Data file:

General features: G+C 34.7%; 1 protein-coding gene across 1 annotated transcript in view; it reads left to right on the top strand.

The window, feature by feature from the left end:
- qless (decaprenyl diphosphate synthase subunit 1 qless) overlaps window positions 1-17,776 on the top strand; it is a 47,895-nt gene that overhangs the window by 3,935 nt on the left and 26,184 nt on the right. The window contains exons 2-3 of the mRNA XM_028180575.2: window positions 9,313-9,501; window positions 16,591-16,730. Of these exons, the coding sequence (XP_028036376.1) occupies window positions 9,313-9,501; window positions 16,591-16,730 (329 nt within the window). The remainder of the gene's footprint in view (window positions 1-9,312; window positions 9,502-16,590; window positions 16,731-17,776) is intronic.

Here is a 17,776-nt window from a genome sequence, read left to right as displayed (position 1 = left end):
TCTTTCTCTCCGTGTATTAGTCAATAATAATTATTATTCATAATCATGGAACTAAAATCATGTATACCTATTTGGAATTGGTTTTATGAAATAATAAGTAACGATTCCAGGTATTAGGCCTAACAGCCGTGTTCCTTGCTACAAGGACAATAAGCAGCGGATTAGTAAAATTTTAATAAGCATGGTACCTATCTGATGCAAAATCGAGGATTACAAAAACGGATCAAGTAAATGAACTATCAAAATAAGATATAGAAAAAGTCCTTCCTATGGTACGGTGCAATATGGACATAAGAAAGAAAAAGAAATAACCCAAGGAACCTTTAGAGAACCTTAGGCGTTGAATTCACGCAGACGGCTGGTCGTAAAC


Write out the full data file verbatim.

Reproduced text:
General features: G+C 34.7%; 1 protein-coding gene across 1 annotated transcript in view; it reads left to right on the top strand.

The window, feature by feature from the left end:
- qless (decaprenyl diphosphate synthase subunit 1 qless) overlaps window positions 1-17,776 on the top strand; it is a 47,895-nt gene that overhangs the window by 3,935 nt on the left and 26,184 nt on the right. The window contains exons 2-3 of the mRNA XM_028180575.2: window positions 9,313-9,501; window positions 16,591-16,730. Of these exons, the coding sequence (XP_028036376.1) occupies window positions 9,313-9,501; window positions 16,591-16,730 (329 nt within the window). The remainder of the gene's footprint in view (window positions 1-9,312; window positions 9,502-16,590; window positions 16,731-17,776) is intronic.

Here is a 17,776-nt window from a genome sequence, read left to right as displayed (position 1 = left end):
TCTTTCTCTCCGTGTATTAGTCAATAATAATTATTATTCATAATCATGGAACTAAAATCATGTATACCTATTTGGAATTGGTTTTATGAAATAATAAGTAACGATTCCAGGTATTAGGCCTAACAGCCGTGTTCCTTGCTACAAGGACAATAAGCAGCGGATTAGTAAAATTTTAATAAGCATGGTACCTATCTGATGCAAAATCGAGGATTACAAAAACGGATCAAGTAAATGAACTATCAAAATAAGATATAGAAAAAGTCCTTCCTATGGTACGGTGCAATATGGACATAAGAAAGAAAAAGAAATAACCCAAGGAACCTTTAGAGAACCTTAGGCGTTGAATTCACGCAGACGGCTGGTCGTAAAC